Archive for June 23rd, 2008

Lifting the veil on National’s IR policy

June 23, 2008

National may be acting coy over their policies, but they’ve said enough in recent times that we can predict the basic shape of their industrial relations policy.

In broad terms, I don’t expect radical change. For sure they’re under intense pressure from their corporate paymasters to change things in the bosses’ favour, but there are two good reasons why they won’t go the whole way and re-enact the ECA (even under the guise of amending the current Employment Relations Act, which was the ruse they had planned in 2002 and 2005).

First, they appear finally to have learnt the lesson that NZers don’t want radical neo-liberal reform. The then IR spokesman, Wayne Mapp, was at pains to assure a conference of IR academics at the beginning of last year that this was the case. Since then they have the sobering example of Howard’s defeat, in which the notorious “Workchoices” law played a major part. (Not to mention ACT’s polling.)

Secondly, they don’t need to make major changes in favour of the bosses. The ERA wasn’t a return to compulsory unionism, union monopolies, and extension of awards across industries and occupations. You only have to look at the union membership figures — hovering around 21-22% these last 8 years — and the lack of large pay increases in the face of record low unemployment to see that the ERA hasn’t made a big difference.

So, what will the Nats offer their major sponsors in return for their support? (more…)


A funny thing happened on the way to the Kremlin…

June 23, 2008

This post’s for the grumpy old Stalinist with whom I’ve drunk an awful lot of Galbraith’s Best.

The results of the Communist joke competition have been announced, with the top ten published (and a few more in the comments). Here.

My favourite is an oldie but a goodie (judged fourth best):

Q. “Why do the KGB operate in groups of three?” A. “One can read, one can write and one to keep an eye on the two intellectuals.”

Enjoy! But remember, the KGB will be around later to find out which one you liked best. And why.

Lost in space

June 23, 2008

Matt McCarten reviewed recent political debate yesterday in the HoS, concluding that “our politics is rather sad and pathetic really, isn’t it?” He summed up:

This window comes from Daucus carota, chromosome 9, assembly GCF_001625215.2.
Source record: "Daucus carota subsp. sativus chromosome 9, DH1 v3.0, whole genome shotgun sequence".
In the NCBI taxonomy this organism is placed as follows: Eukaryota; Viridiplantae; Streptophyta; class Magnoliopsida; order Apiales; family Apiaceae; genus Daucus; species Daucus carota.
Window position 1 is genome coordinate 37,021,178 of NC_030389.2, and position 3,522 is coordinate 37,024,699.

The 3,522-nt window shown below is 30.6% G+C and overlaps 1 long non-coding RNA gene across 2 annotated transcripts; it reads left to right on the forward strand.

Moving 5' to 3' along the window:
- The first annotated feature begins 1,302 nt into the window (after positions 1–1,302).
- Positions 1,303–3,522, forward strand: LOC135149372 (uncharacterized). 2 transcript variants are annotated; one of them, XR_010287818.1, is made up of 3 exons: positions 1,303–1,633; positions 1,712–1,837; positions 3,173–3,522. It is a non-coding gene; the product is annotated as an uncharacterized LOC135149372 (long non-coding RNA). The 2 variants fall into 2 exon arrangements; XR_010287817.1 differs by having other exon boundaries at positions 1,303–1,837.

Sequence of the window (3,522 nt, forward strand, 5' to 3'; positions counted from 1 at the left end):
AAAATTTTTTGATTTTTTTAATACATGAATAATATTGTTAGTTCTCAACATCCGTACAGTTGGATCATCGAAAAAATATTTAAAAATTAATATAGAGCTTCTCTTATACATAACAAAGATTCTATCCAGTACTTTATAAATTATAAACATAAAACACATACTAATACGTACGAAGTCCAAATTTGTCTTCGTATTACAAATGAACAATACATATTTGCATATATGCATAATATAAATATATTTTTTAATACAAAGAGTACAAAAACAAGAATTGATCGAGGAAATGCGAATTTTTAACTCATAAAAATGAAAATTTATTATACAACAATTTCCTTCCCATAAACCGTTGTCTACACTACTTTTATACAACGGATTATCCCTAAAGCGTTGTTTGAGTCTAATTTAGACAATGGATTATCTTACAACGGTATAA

“Despite the increasing challenge of oil running out and the impending environmental catastrophe, it seems our politicians would rather distract us with anti-tagging legislation, retracting KiwiSaver brochures, paying too much for hui and using women as a cynical election gimmick.”

Fair comment. Last week’s antics didn’t reflect well on politicians of any stripe, and the media continue to suck.

We should be debating how we’re going to secure our economic and environmental future, as well as cope with the recession in the short-term.

Issues such as our spending on research and development, both public and private, are infinitely more important than decisions by government officials to avoid anything that might be considered electioneering. (The latter actually reflects very well on the Government, if you think about it.)

The media have two defences. Firstly, their consumers have woefully limited capacity for serious stuff. If the media focussed on issues like R&D spending until the election, people would stop buying papers or turning on the tellie for the news. Arguably, the tiny minority interested in serious news has Radio NZ and the BBC on cable, so it’s well catered for anyway.

Secondly, there isn’t much policy to report and discuss at the moment. National are keeping their powder dry.

Let’s be clear. National are entitled to do this. And it may be to their advantage. But it has created an awful policy vacuum that short-changes the democratic process. Instead of debating issues and policy proposals critical to our future we are cast adrift in the thin atmosphere of policy outer space. And when I see reports in the news media about John Key being voted the sexiest politician and Nick Smith proposing in the sand, it feels like we are being forced to crap in our space suits.

[Update: Gordon Campbell helpfully sets out what he thinks National’s policies will be in the education, health, economy and lawn order areas, along with questions that need to be answered, based on speeches and announcements to date.]